"National Party leader Simon Bridges said those checkpoints were illegal and claimed police had turned a blind eye and condoned the checkpoints by adding their presence.
Coster completely rejected this. He said they'd not turned a blind eye and had come alongside the community checkpoints to work with them to ensure they were legal."

Having said this, would the Police "come alongside" other criminals also? Burglars, Drug Dealers, Car thieves, would also love the cosy comfort of the Police "coming alongside"

This comment is still relevant today

captainofthegate said...

As the house arrests continue, and the various draconian examples of the BBQ police keep coming, the covid has revealed for us just how many state actors are mad with power. We have our Habeas Corpus trigger. A savvy political might represent the people and offer to clamp down on the political overreach we have seen these last few months. Let us enact the legislative impulse we inherited with common law. Shackle the power mad, redistribute power, decentralise the government. Once the economic ramifications start to hurt, we will have our impetus. This recent road block brown shirt separatism rhymes with the attack on Free Speech we have seen across the world. There is a common theme: attacking our god given right to free speech and free association. Indeed an attack on morality itself. Benevolent dictatorship is a poorly disguised impulse to externalize guilt.

Doug Longmire said...

Another previous comment, which is still applicable:-

I said this before, but it still bears repeating:-
"The separatists will get great encouragement from the fact that two successive police commissioners have, on two successive occasions within the last month, been asked point blank what action they will take in response to the illegal blockade.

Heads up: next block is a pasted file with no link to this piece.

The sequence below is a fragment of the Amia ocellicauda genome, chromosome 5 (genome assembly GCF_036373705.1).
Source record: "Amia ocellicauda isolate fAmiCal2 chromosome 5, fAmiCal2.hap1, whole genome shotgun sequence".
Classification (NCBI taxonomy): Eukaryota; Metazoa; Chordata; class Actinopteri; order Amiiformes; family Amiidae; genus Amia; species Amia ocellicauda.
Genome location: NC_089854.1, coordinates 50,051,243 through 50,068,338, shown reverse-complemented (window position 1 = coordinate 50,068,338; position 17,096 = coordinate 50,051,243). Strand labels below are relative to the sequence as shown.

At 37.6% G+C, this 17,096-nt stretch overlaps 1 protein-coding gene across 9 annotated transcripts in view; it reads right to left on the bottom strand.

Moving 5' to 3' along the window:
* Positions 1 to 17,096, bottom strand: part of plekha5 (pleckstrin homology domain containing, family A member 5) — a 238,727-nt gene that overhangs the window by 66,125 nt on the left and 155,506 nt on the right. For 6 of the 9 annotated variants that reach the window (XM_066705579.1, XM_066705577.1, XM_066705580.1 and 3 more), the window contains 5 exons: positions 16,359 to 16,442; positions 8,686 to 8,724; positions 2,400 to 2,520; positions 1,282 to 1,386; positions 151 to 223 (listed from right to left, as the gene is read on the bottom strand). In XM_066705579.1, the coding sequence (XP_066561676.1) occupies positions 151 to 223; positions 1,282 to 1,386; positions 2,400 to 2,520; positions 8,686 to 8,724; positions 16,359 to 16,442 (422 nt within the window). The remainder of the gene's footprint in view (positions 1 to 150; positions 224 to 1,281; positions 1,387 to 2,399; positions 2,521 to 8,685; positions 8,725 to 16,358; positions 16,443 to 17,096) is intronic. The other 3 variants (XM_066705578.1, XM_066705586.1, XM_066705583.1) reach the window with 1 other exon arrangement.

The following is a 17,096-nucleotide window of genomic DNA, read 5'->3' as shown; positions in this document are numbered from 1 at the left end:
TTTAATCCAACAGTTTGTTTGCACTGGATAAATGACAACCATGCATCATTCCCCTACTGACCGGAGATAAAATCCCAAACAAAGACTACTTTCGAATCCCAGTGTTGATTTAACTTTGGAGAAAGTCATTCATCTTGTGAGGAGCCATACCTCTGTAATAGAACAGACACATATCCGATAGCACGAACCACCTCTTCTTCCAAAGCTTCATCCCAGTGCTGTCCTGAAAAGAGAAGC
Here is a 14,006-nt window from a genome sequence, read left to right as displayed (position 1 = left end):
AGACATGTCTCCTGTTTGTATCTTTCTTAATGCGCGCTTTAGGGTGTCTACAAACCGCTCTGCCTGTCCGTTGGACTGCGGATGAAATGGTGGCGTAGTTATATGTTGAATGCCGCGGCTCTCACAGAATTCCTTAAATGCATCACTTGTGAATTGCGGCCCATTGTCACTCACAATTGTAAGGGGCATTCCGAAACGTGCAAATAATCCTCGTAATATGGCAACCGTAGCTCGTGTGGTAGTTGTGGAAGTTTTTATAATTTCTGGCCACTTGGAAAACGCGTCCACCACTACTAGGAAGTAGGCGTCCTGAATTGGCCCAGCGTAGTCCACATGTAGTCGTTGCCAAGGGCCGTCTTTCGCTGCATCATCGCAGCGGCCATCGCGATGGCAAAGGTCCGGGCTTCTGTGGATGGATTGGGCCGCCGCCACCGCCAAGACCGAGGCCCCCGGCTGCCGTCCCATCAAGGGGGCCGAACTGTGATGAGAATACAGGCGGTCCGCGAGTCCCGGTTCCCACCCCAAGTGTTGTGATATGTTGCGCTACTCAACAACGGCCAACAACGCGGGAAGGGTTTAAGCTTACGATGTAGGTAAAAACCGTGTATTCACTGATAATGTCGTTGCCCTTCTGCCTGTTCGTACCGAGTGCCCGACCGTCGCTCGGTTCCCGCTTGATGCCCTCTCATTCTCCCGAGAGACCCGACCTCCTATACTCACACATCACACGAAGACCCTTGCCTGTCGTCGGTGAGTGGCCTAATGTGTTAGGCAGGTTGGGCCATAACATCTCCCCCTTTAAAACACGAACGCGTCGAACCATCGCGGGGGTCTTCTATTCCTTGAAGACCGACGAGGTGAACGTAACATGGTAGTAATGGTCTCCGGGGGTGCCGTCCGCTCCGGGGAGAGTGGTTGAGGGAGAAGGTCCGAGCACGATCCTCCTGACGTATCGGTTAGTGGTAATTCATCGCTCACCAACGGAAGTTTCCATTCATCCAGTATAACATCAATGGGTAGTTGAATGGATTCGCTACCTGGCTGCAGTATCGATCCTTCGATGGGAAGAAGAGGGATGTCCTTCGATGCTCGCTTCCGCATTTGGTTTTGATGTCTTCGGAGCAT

Each commissioner in turn made it quite clear that the police are turning a blind eye to the blockades.
The separatists will of course now be greatly encouraged to continue in their quest for a separate Maori state. They will also be grooming friendly reporters in the media to prepare the ground.
I can already hear the cries of "Racist" launched in protest against anyone (including the Police) who supports any action against these criminals."

Empathic said...

While some of those manning and womanning the 'checkpoints' may well believe they are protecting their communities from a virus, the real motivation underlying the invention and creation of these road blocks appears to be mischievous. Some members of some iwi like the idea that they can govern their own area and they have taken the opportunity to act as if this were so. They spoke about borders and they set up border control posts, accustoming the NZ population to a divided country. Police probably had no mandate to assign their powers to civilians but they acted is if they could, with inane references to ensuring laws would not be broken even though the road-block activity was fundamentally illegal. Government foolishly tolerated all this nonsense. The Maori king joined in the fun by declaring an open-ended rahui on the entire Waikato river so it could 'spiritually rejuvenate'. The king instructed iwi leaders to 'enact' the rahui, a term closer to 'enforce' than 'respect'.

The almost inevitable outcome will eventually be violent repression of Maori separatist groups. The longer this is left the more risk there will be of serious civil war. Our current government will be culpable for encouraging groups to foster unrealistic beliefs about their rights and privileges.